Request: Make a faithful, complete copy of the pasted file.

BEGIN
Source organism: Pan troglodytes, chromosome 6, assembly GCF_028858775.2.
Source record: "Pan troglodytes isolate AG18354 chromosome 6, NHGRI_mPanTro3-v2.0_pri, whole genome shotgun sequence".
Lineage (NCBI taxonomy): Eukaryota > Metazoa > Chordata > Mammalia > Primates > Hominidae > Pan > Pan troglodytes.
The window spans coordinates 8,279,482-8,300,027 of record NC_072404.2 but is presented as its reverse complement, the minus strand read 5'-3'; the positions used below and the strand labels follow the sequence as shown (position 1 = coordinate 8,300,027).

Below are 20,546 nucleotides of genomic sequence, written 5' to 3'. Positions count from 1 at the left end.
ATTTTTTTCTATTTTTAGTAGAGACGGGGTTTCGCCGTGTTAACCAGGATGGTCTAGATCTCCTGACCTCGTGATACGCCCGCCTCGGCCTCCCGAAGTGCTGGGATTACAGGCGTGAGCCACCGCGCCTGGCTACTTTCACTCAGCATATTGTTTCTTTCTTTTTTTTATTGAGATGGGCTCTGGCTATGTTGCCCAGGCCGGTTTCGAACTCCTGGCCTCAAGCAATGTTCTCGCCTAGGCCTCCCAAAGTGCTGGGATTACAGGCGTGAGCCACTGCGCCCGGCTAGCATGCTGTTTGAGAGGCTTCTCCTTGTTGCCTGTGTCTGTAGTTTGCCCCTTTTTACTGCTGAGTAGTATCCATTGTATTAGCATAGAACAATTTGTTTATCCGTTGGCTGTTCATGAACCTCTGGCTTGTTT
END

Source organism: Pan troglodytes, chromosome 6, assembly GCF_028858775.2.
Source record: "Pan troglodytes isolate AG18354 chromosome 6, NHGRI_mPanTro3-v2.0_pri, whole genome shotgun sequence".
Lineage (NCBI taxonomy): Eukaryota > Metazoa > Chordata > Mammalia > Primates > Hominidae > Pan > Pan troglodytes.
The window spans coordinates 8,279,482-8,300,027 of record NC_072404.2 but is presented as its reverse complement, the minus strand read 5'-3'; the positions used below and the strand labels follow the sequence as shown (position 1 = coordinate 8,300,027).

Below are 20,546 nucleotides of genomic sequence, written 5' to 3'. Positions count from 1 at the left end.
ATTTTTTTCTATTTTTAGTAGAGACGGGGTTTCGCCGTGTTAACCAGGATGGTCTAGATCTCCTGACCTCGTGATACGCCCGCCTCGGCCTCCCGAAGTGCTGGGATTACAGGCGTGAGCCACCGCGCCTGGCTACTTTCACTCAGCATATTGTTTCTTTCTTTTTTTTATTGAGATGGGCTCTGGCTATGTTGCCCAGGCCGGTTTCGAACTCCTGGCCTCAAGCAATGTTCTCGCCTAGGCCTCCCAAAGTGCTGGGATTACAGGCGTGAGCCACTGCGCCCGGCTAGCATGCTGTTTGAGAGGCTTCTCCTTGTTGCCTGTGTCTGTAGTTTGCCCCTTTTTACTGCTGAGTAGTATCCATTGTATTAGCATAGAACAATTTGTTTATCCGTTGGCTGTTCATGAACCTCTGGCTTGTTT